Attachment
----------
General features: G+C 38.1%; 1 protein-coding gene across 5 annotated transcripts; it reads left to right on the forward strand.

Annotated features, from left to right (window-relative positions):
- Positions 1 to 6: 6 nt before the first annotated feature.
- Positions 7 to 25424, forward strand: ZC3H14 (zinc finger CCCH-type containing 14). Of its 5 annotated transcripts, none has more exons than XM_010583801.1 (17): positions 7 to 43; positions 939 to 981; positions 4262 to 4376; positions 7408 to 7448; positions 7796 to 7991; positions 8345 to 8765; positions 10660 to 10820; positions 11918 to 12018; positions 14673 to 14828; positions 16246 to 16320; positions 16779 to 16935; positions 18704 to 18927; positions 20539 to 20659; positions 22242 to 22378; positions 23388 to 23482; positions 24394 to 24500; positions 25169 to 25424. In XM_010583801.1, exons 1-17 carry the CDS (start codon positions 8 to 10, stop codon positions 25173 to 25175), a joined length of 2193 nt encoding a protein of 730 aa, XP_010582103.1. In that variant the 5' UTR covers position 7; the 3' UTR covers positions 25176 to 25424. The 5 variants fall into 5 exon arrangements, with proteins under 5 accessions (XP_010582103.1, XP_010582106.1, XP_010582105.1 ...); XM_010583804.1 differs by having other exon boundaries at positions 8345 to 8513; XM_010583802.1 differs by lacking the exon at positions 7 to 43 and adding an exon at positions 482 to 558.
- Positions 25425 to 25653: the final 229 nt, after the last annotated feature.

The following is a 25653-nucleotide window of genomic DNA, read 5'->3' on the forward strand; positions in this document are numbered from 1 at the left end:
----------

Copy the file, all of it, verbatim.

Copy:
General features: G+C 38.1%; 1 protein-coding gene across 5 annotated transcripts; it reads left to right on the forward strand.

Annotated features, from left to right (window-relative positions):
- Positions 1 to 6: 6 nt before the first annotated feature.
- Positions 7 to 25424, forward strand: ZC3H14 (zinc finger CCCH-type containing 14). Of its 5 annotated transcripts, none has more exons than XM_010583801.1 (17): positions 7 to 43; positions 939 to 981; positions 4262 to 4376; positions 7408 to 7448; positions 7796 to 7991; positions 8345 to 8765; positions 10660 to 10820; positions 11918 to 12018; positions 14673 to 14828; positions 16246 to 16320; positions 16779 to 16935; positions 18704 to 18927; positions 20539 to 20659; positions 22242 to 22378; positions 23388 to 23482; positions 24394 to 24500; positions 25169 to 25424. In XM_010583801.1, exons 1-17 carry the CDS (start codon positions 8 to 10, stop codon positions 25173 to 25175), a joined length of 2193 nt encoding a protein of 730 aa, XP_010582103.1. In that variant the 5' UTR covers position 7; the 3' UTR covers positions 25176 to 25424. The 5 variants fall into 5 exon arrangements, with proteins under 5 accessions (XP_010582103.1, XP_010582106.1, XP_010582105.1 ...); XM_010583804.1 differs by having other exon boundaries at positions 8345 to 8513; XM_010583802.1 differs by lacking the exon at positions 7 to 43 and adding an exon at positions 482 to 558.
- Positions 25425 to 25653: the final 229 nt, after the last annotated feature.

The following is a 25653-nucleotide window of genomic DNA, read 5'->3' on the forward strand; positions in this document are numbered from 1 at the left end: